So, off we go in a taxi to Topshop at Oxford Circus. I am excited now. Whoever said appearance doesn't matter was bonkers. Indeed, I'm sure if, over the years, I'd eased up on the elastication and done less accidental sock-shedding, I'd be chairman of ICI by now. Who else dresses badly? Who else would they really like to get their hands on?
"Dani Behr and Alex Kingston," says Trinny. "I'd love to take some scissors to Stella McCartney's hair," says Susannah. The worst fashion crimes, apart from VPL? "Tapered trousers," says Trinny. "They accentuate the widest part of the body. Marks &Spencer is the worst perpetrator." Susannah adds: "And leggings, obviously."
Is there something that couldn't be revived if a great fashion house starting doing it? What about the shell suit? What if Armani started doing shell suits? Susannah thinks that someone is doing the shell suit. In velour. And? "It's very nice."
Trinny disagrees. "Susannah, are you mad? It's hideous!"
Trinny and Susannah first met at a dinner party, given, it turns out, by Viscount Linley, whom Susannah famously used to date. I say "famously" because, even though it was all of 15 years ago, she is still referred to as "Viscount Linley's former girlfriend". Irritating?
"I think, actually, I'm getting beyond it now. Thank you very much for reminding me." "Just think, though," I say. "If you'd married him, you could have a marquetry table for every room."
"And they don't come cheap," adds Trinny.
We all giggle. We are getting on quite famously now.
They didn't really talk to each other at that dinner party. "We were like dogs," says Trinny. "Sniffing round each other." They were later reintroduced by another friend, who suggested they work together, as they had a mutual interest in style. This was followed by a regular "Ready To Wear" column in The Daily Telegraph, which, in turn, was followed by a Ready2Wear website (now, sadly, gone the way of most dot.coms) and a hopelessly cheap satellite telly programme. "It was shot in our homes, with dogs as models," says Trinny.
Both are now married. Susannah to Sten Bertelsen, a Danish entrepreneur, and Trinny to Johnny Elichaoff, a financial adviser who used to manage bands like Breathe and Fairground Attraction. I wonder if they share their wives' passion for style? Sten, says Susannah, is pretty useless. "I once dressed in spots, stripes and flowers, with a Mary Hopkin hairdo to see if he'd notice, and he didn't.
Johnny is much better. Johnny at least tries to be trendy. "Yes," says Trinny, "but you should see his yellow trousers..."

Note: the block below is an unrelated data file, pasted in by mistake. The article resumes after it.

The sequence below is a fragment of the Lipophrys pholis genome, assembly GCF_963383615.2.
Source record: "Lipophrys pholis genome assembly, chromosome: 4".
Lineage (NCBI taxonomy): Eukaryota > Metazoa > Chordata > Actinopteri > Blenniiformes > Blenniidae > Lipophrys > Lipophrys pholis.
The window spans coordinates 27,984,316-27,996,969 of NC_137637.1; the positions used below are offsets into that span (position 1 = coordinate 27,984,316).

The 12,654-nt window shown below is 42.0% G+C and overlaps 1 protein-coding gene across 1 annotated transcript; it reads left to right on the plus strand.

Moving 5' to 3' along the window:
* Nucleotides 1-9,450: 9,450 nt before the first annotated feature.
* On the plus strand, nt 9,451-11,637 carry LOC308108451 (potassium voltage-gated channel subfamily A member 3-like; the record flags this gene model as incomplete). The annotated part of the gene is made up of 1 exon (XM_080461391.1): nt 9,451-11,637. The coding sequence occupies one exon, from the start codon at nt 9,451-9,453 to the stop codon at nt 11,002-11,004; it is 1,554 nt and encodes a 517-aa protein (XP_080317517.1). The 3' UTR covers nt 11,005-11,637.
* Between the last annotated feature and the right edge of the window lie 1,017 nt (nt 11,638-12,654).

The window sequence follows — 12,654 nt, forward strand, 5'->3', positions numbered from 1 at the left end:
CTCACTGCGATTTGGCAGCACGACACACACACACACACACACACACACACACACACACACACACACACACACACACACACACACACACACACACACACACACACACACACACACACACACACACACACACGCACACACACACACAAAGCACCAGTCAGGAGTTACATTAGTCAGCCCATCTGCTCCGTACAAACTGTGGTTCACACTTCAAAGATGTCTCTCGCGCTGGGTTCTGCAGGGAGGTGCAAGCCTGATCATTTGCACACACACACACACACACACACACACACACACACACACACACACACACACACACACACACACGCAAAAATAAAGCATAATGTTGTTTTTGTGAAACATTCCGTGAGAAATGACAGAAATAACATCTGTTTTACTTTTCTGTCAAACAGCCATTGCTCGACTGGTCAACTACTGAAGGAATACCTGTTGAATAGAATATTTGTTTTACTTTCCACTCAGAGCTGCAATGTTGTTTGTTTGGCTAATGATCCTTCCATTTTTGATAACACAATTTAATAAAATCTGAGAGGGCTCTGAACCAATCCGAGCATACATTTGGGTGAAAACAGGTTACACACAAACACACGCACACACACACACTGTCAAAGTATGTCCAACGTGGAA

Into Topshop we go. Now, this is the thing about Trinny and Susannah. If I was to come in here on my own, I'd think: "I'm much too old for this cheap crap" and directly exit again. But Trinny and Susannah know what isn't crap. Trinny and Susannah know what to look for. Trinny and Susannah truly have an eye for such things. They have no grey areas, unlike me, who has lots (especially in the knicker department). Trinny and Susannah elbow all the 13-year-old girls looking at things in pink out of the way, and go to it, whizzing off like those hard, steel balls in a pinball machine, bouncing off the rails, gathering up Marc Jacobs puffed-sleeve rip-offs, Moto jeans (which, they claim, are the best jeans ever), long skirts cut on the bias (whatever that means), lots of dangly accessory things, a wild burgundy Afghan-style coat.
They are deliciously bossy. I express interest in a sheepskin coat. "Ghastly," says Trinny. "So Del Boy," says Susannah. "I wasn't serious," I lie, quickly. We spend ages trying things on. A good tip? If you're a short pear-shape, they say, go for hipsters. They make your bum look smaller. I buy bag-loads of stuff.
Another taxi ride, to the hairdresser. This time, though, we don't talk velour shell-suits. This time, we talk books. We talk Ian McEwan's Atonement and Patrick Süskind's Perfume and William Boyd, Ayn Rand, William Trevor, Jane Austen. They are both voracious readers, although you hadn't expected them to be. Why? Because, I guess, you had them down as the sort of posh It-girls who, by rights, should have become chalet girls or silly, ghosted magazine columnists, if they'd bothered to work at all. This drives Susannah mad. Someone, she says, once wrote an article about her that said she'd never done a day's work in her life. "I'm not kidding, it made me cry for a year. I've always worked," she says.
And Trinny, even, used to work in the city, in commodities, which she'd still be doing, if she hadn't met Susannah. She is glad she met Susannah. What would she be like if she was still in commodities? "Unhappy and depressed," she says.
True, they come from wealthy backgrounds. Trinny's father was a banker, as I've said, while Susannah's family, who came over with the Conqueror, made their money in property and shipping. But wretched things can happen to rich people, too. Both, for example, were sent to boarding schools, which they hated. Trinny was sent at six. Six! And she has only lately connected her fear of being naked (in front of anyone) to the time when she was caught having a water fight in the dorm, and made to stand naked by the gong in the hall, while all the other girls filed past for breakfast.
Susannah was dispatched at 11, and remembers her first night away from home clearly. "I sobbed uncontrollably into my pillow." Later, she says, she stole her older sister's teeth braces – the ones she'd grown out of – to wear at night, "because it was the one thing that comforted me". There is a kind of vulnerability to them both, which, after a while, makes them considerably more huggable than slappable.
We arrive at Richard Ward, where I am given a good Roger-ing, so to speak. Roger is very nice, and doesn't tut-tut too much over my fringe, which is kept at a manageable length by singeing it every time I light a fag off the gas cooker. Then we part, with much hugging all round. I wear one of my new outfits home. I wear burgundy cord hipsters, a brown zip-up top thing, brown chunky boots and the wild Afghan-style coat that, Trinny and Susannah insist, isn't too toy-poodle at all. It all makes me very happy. In my head, I'm singing: "I'm so pretty, so pretty and witty and gay (although in the old sense of the word, not the new, because I'm not sure I liked Trinny feeling my breast at all)".
I go via the office. Well, I ask, what do you all think? A staggering improvement, it's decided. I get home. Well, I ask my son, what do you think? "You're not taking me to school in that coat," he says. "You can park round the corner and just drop me off."
I'm expecting the ambulance at any minute. Do you think the paramedics know me by name now?
'What Not To Wear' is broadcast on BBC2 on Wednesdays at 8.30pmReuse content